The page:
Wednesday, 5 January 2011

Three Great BF Audios (as stated half a decade ago)

[Three positive Big Finish reviews that I just rescued from the Jade Pagoda Audio archives of 2005 and post here with very minor tweaks because I've been too busy tonight to write anything new]

Spare Parts - Marc Platt

Spare Parts
has, quite justifiably I think, been held up by fans of Big Finish as a prime example of how good the audio format can be. Written by Marc Platt , one of Who's biggest names/mythmakers, and featuring the origins of the Cybermen, it's an obvious one to claim as a highpoint in the early BF range.

The writing itself is first-rate; Platt has a good ear for dialogue and - unlike some BF plays - the various characters can easily be told from one another due to the things they say and the way they say them, rather than because everyone uses everyone else's names every time they speak (nothing worse than the 'So what do you think Doctor?'. 'Well Dravid I think that..', 'Oh look here comes Jonquar' style of writing). Additionally, there is an emotional depth to some scenes which is both unexpected and welcome (and, to be frank, not often greatly in evidence in the original series). The scene where a newly converted Cyberman attempts to go back home to her family, for instance, is genuinely moving in a a way that the TV series very rarely managed.

The acting too is excellent throughout - Davison turns in his best audio performance; Sarah Sutton is perfectly competent and the supporting cast fill their roles with aplomb (Pamela Binns as Sisterman Constant is particularly effective). The sound quality is also good - again unlike some of the earlier BF output, everyone can be heard clearly - a particular pleasure especially when the cybermen talk in their sing-song Tenth Planet voices. The only downside in this respect is the voice of the Cyber-Planner which can be quite hard to understand at times.

With all this praise, I best think of someting negative to say about Spare Parts or lose my well-earned reputation as a curmedgeon. Let's see.

The final twist in the plot - that the Mondasians use the 5th Doctor as a template for the new Cyber race - is merely clever, rather than good. In fact, this kind of thing - attempting to tie two apparently unrelated elements of an oeuvre into one another - has always seemed to me to be one of the signs of the death-knell of a series.

In sf book terms i's Isaac Asimov's last few sad novels, where - in the space of over a thousand pages per book - he tried to shoehorn his three main storylines (the Foundation; the Empire and the Robot storie) into one universe, all interlinked and interconnected. The result is a cluttered, strained and - most importantly - unnecessary mess. Just as Asimov's stories stand up fine by themselves, so there is no need to make the Doctor any more linked to the Cybermen than as their implacable foe. It simply smacks of fanwank at its most damaging - far more so in fact than Gary Russell's less well written and more often lambasted efforts - to make him have an organic link to them (and - on another level entirely - that's ignoring the in fiction 'fact' that future Doctors appear to have forgotten this link during Killing Ground, Attack of the Cybermen and Silver Nemesis - you would think he'd have mentioned it at some point).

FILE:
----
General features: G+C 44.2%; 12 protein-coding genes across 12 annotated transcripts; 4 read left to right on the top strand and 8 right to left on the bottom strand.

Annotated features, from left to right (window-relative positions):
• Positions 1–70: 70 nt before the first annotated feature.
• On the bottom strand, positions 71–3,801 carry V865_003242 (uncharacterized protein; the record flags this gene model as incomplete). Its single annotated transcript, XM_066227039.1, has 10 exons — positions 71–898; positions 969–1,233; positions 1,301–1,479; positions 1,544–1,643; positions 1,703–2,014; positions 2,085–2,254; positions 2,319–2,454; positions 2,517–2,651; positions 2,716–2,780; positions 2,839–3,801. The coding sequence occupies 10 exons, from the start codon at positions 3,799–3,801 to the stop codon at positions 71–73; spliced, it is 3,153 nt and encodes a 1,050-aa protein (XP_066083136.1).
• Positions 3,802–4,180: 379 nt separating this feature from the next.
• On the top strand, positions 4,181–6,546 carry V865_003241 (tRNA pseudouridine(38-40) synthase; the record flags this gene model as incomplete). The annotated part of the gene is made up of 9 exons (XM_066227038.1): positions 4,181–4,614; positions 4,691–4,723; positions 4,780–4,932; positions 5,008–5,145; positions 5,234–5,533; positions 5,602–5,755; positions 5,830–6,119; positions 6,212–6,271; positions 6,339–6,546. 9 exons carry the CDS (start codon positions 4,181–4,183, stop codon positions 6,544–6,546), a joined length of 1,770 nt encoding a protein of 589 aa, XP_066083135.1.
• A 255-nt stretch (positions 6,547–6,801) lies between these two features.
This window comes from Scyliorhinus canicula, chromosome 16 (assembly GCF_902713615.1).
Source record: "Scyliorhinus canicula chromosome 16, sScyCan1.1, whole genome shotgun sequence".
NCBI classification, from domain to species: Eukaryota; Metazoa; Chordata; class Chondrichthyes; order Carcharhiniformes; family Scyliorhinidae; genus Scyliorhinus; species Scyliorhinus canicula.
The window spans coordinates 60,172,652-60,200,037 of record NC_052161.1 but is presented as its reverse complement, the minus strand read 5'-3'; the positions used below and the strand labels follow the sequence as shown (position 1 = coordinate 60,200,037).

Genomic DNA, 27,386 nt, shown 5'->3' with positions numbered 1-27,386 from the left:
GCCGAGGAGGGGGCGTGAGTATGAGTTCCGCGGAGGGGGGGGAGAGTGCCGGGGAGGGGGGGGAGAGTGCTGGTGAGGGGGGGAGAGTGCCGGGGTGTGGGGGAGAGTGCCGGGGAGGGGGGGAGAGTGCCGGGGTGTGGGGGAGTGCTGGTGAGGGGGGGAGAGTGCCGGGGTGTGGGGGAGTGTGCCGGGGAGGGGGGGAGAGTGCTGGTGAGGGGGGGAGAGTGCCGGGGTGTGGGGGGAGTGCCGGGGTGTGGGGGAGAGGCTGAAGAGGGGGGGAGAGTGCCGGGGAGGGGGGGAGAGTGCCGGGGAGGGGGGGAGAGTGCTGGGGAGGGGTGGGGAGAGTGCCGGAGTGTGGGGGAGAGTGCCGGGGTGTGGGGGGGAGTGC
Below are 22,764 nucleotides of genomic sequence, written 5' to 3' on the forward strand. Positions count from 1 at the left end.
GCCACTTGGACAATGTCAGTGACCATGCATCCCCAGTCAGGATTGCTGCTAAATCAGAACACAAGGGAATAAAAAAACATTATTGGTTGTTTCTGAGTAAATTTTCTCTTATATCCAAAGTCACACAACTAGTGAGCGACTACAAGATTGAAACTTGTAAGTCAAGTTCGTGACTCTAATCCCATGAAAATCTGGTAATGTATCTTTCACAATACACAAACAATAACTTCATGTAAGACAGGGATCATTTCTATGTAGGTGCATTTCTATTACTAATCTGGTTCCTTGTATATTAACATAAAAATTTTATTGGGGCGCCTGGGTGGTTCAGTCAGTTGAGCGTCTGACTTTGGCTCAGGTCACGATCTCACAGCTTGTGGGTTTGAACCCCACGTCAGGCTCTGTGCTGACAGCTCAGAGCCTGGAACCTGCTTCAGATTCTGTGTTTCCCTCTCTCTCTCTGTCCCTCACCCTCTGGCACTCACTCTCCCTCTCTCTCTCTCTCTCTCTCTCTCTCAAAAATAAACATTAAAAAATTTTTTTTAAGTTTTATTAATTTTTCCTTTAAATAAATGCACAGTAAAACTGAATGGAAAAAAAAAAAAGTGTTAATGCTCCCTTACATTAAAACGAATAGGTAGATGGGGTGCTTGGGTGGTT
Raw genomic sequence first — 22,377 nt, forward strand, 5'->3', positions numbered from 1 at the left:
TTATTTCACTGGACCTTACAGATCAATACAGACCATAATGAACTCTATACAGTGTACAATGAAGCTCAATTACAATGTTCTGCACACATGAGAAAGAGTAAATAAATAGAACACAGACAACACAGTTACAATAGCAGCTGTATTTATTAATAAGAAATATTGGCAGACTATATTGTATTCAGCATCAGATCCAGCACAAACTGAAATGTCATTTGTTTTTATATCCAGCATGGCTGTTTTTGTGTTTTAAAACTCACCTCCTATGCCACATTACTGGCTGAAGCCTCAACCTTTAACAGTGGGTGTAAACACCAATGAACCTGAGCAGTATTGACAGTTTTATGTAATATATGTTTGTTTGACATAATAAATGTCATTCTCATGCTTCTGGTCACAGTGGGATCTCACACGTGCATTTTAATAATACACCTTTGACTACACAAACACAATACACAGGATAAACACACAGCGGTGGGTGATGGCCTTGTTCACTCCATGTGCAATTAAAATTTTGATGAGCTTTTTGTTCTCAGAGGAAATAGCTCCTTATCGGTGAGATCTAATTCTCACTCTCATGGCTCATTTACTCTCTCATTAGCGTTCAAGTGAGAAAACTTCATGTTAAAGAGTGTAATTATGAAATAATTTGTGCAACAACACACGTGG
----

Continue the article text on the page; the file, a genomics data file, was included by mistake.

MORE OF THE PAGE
Given that Spare Parts was the 34th release from Big Finish and had been followed by some very continuity heavy audios, maybe this last is another reason to be glad that a new television series arrived, before Doctor Who disappeared, cybersnake-like, up its own behind.

Spare Parts can be ordered here.

Davros - Lance Parkin

I stuck this audio in the car cd player with a huge raft of expectation, given that I had adored Lance Parkin's nove, The Infinity Doctors and thought Terry Malloy the best Davros.

In the main I wasn't disappointed - Malloy is immense and gives one of the finest performances of any type in Who history. Rather than the cliche ridden meglomaniac of, say, Remembrance, this is a well rounded character who for a fair length of time does seem genuine in his desire to change but who, even when he fails andreverts to type, never comes across as merely a ranting voice.

That part of this high quality is down to the excellence of the writing is undeniable - Davros' extended speech describing the torture of his 90 years floating alone in space, only for it to be revealed that all of the terror, fear and horror took place in merely the first second of his imprisonment is, perhaps, not terribly original, but it is commendably well written (and played). Similarly the flashback scenes set on Skaro, with Davros falling in love, being asked to commit suicide, or visiting the woman he has betrayed as she awaits execution are all very believable and slot into the main body of the narrative seamlessly.

As an added bonus, there's a sly dig at David Irving, the Hitler apologist historian, in the character of Lorraine Baines who has written several popular, but ill-informed books on Davros and who Parkin paints as a deluded fool (even her name as first presented - LRS Baines - is an anagram of 'brainless') whose eyes are only slowly opened to Davros' real nature and who pays the price in terms of arrest at the end of the play.